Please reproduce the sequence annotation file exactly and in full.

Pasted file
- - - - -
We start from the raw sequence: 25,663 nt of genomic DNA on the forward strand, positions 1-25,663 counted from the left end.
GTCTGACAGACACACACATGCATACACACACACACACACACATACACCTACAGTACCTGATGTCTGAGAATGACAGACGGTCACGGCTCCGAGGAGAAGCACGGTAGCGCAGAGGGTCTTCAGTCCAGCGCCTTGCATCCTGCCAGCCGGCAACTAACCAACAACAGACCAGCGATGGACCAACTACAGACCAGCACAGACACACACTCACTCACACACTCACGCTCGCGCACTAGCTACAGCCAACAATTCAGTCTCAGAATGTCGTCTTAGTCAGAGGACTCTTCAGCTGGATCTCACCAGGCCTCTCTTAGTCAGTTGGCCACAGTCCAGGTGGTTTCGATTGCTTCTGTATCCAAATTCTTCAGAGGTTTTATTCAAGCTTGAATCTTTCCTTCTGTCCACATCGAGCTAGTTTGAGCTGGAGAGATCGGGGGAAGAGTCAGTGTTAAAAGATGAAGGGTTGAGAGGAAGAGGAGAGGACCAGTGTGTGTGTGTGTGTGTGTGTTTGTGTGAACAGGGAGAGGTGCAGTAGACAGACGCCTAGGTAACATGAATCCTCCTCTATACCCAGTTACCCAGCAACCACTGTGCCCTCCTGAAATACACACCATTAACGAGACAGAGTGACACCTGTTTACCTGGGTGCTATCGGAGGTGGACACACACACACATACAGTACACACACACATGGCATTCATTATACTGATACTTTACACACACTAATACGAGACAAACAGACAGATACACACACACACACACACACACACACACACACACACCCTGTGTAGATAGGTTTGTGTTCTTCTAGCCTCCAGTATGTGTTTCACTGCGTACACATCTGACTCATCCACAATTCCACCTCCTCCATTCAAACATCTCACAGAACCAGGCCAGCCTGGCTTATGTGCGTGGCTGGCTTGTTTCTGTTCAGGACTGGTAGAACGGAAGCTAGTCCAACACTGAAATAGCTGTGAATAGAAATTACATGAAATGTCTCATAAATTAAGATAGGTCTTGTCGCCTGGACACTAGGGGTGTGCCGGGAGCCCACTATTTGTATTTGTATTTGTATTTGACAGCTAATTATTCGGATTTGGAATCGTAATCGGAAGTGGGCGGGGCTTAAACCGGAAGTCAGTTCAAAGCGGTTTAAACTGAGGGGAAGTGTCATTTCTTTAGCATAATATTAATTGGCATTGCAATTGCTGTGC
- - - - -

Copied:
We start from the raw sequence: 25,663 nt of genomic DNA on the forward strand, positions 1-25,663 counted from the left end.
GTCTGACAGACACACACATGCATACACACACACACACACACATACACCTACAGTACCTGATGTCTGAGAATGACAGACGGTCACGGCTCCGAGGAGAAGCACGGTAGCGCAGAGGGTCTTCAGTCCAGCGCCTTGCATCCTGCCAGCCGGCAACTAACCAACAACAGACCAGCGATGGACCAACTACAGACCAGCACAGACACACACTCACTCACACACTCACGCTCGCGCACTAGCTACAGCCAACAATTCAGTCTCAGAATGTCGTCTTAGTCAGAGGACTCTTCAGCTGGATCTCACCAGGCCTCTCTTAGTCAGTTGGCCACAGTCCAGGTGGTTTCGATTGCTTCTGTATCCAAATTCTTCAGAGGTTTTATTCAAGCTTGAATCTTTCCTTCTGTCCACATCGAGCTAGTTTGAGCTGGAGAGATCGGGGGAAGAGTCAGTGTTAAAAGATGAAGGGTTGAGAGGAAGAGGAGAGGACCAGTGTGTGTGTGTGTGTGTGTGTTTGTGTGAACAGGGAGAGGTGCAGTAGACAGACGCCTAGGTAACATGAATCCTCCTCTATACCCAGTTACCCAGCAACCACTGTGCCCTCCTGAAATACACACCATTAACGAGACAGAGTGACACCTGTTTACCTGGGTGCTATCGGAGGTGGACACACACACACATACAGTACACACACACATGGCATTCATTATACTGATACTTTACACACACTAATACGAGACAAACAGACAGATACACACACACACACACACACACACACACACACACACCCTGTGTAGATAGGTTTGTGTTCTTCTAGCCTCCAGTATGTGTTTCACTGCGTACACATCTGACTCATCCACAATTCCACCTCCTCCATTCAAACATCTCACAGAACCAGGCCAGCCTGGCTTATGTGCGTGGCTGGCTTGTTTCTGTTCAGGACTGGTAGAACGGAAGCTAGTCCAACACTGAAATAGCTGTGAATAGAAATTACATGAAATGTCTCATAAATTAAGATAGGTCTTGTCGCCTGGACACTAGGGGTGTGCCGGGAGCCCACTATTTGTATTTGTATTTGTATTTGACAGCTAATTATTCGGATTTGGAATCGTAATCGGAAGTGGGCGGGGCTTAAACCGGAAGTCAGTTCAAAGCGGTTTAAACTGAGGGGAAGTGTCATTTCTTTAGCATAATATTAATTGGCATTGCAATTGCTGTGC